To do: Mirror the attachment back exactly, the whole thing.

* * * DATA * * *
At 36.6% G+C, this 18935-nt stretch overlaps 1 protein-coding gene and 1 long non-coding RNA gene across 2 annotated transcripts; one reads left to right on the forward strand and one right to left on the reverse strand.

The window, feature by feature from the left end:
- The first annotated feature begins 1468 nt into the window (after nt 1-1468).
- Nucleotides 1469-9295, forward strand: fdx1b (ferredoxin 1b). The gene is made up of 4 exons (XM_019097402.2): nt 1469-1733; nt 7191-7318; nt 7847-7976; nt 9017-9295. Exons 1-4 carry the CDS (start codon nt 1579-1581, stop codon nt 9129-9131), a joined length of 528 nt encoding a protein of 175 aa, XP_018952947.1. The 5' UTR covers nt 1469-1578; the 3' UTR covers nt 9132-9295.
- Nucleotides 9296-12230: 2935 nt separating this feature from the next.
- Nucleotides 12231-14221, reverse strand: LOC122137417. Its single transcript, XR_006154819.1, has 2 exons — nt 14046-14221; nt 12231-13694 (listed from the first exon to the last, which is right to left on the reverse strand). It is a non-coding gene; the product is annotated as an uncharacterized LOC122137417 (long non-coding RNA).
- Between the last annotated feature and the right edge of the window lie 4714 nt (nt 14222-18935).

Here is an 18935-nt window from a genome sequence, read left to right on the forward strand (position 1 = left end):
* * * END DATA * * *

At 36.6% G+C, this 18935-nt stretch overlaps 1 protein-coding gene and 1 long non-coding RNA gene across 2 annotated transcripts; one reads left to right on the forward strand and one right to left on the reverse strand.

The window, feature by feature from the left end:
- The first annotated feature begins 1468 nt into the window (after nt 1-1468).
- Nucleotides 1469-9295, forward strand: fdx1b (ferredoxin 1b). The gene is made up of 4 exons (XM_019097402.2): nt 1469-1733; nt 7191-7318; nt 7847-7976; nt 9017-9295. Exons 1-4 carry the CDS (start codon nt 1579-1581, stop codon nt 9129-9131), a joined length of 528 nt encoding a protein of 175 aa, XP_018952947.1. The 5' UTR covers nt 1469-1578; the 3' UTR covers nt 9132-9295.
- Nucleotides 9296-12230: 2935 nt separating this feature from the next.
- Nucleotides 12231-14221, reverse strand: LOC122137417. Its single transcript, XR_006154819.1, has 2 exons — nt 14046-14221; nt 12231-13694 (listed from the first exon to the last, which is right to left on the reverse strand). It is a non-coding gene; the product is annotated as an uncharacterized LOC122137417 (long non-coding RNA).
- Between the last annotated feature and the right edge of the window lie 4714 nt (nt 14222-18935).

Here is an 18935-nt window from a genome sequence, read left to right on the forward strand (position 1 = left end):